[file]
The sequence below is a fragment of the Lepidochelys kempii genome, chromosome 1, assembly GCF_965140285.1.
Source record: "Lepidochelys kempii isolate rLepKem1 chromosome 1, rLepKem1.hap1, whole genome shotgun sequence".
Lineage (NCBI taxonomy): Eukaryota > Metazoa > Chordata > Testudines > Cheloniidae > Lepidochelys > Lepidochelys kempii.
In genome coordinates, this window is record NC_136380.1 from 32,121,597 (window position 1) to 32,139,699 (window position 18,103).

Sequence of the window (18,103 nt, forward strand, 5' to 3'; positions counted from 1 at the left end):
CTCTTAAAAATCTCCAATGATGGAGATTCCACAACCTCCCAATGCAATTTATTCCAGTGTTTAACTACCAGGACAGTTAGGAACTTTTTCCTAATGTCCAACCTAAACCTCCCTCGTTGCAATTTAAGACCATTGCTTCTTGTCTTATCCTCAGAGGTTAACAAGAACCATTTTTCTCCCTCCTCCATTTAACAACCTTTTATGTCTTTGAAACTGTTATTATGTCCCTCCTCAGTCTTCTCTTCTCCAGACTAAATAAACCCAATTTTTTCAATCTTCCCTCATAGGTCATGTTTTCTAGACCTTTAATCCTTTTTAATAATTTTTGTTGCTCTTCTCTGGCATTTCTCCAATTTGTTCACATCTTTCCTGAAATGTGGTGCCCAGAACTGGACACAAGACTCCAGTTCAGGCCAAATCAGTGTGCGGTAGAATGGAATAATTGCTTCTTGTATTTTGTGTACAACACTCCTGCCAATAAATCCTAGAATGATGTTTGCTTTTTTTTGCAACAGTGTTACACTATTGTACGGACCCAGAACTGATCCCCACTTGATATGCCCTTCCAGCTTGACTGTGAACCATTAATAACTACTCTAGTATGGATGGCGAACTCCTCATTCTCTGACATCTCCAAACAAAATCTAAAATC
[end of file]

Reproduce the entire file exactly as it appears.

The sequence below is a fragment of the Lepidochelys kempii genome, chromosome 1, assembly GCF_965140285.1.
Source record: "Lepidochelys kempii isolate rLepKem1 chromosome 1, rLepKem1.hap1, whole genome shotgun sequence".
Lineage (NCBI taxonomy): Eukaryota > Metazoa > Chordata > Testudines > Cheloniidae > Lepidochelys > Lepidochelys kempii.
In genome coordinates, this window is record NC_136380.1 from 32,121,597 (window position 1) to 32,139,699 (window position 18,103).

Sequence of the window (18,103 nt, forward strand, 5' to 3'; positions counted from 1 at the left end):
CTCTTAAAAATCTCCAATGATGGAGATTCCACAACCTCCCAATGCAATTTATTCCAGTGTTTAACTACCAGGACAGTTAGGAACTTTTTCCTAATGTCCAACCTAAACCTCCCTCGTTGCAATTTAAGACCATTGCTTCTTGTCTTATCCTCAGAGGTTAACAAGAACCATTTTTCTCCCTCCTCCATTTAACAACCTTTTATGTCTTTGAAACTGTTATTATGTCCCTCCTCAGTCTTCTCTTCTCCAGACTAAATAAACCCAATTTTTTCAATCTTCCCTCATAGGTCATGTTTTCTAGACCTTTAATCCTTTTTAATAATTTTTGTTGCTCTTCTCTGGCATTTCTCCAATTTGTTCACATCTTTCCTGAAATGTGGTGCCCAGAACTGGACACAAGACTCCAGTTCAGGCCAAATCAGTGTGCGGTAGAATGGAATAATTGCTTCTTGTATTTTGTGTACAACACTCCTGCCAATAAATCCTAGAATGATGTTTGCTTTTTTTTGCAACAGTGTTACACTATTGTACGGACCCAGAACTGATCCCCACTTGATATGCCCTTCCAGCTTGACTGTGAACCATTAATAACTACTCTAGTATGGATGGCGAACTCCTCATTCTCTGACATCTCCAAACAAAATCTAAAATC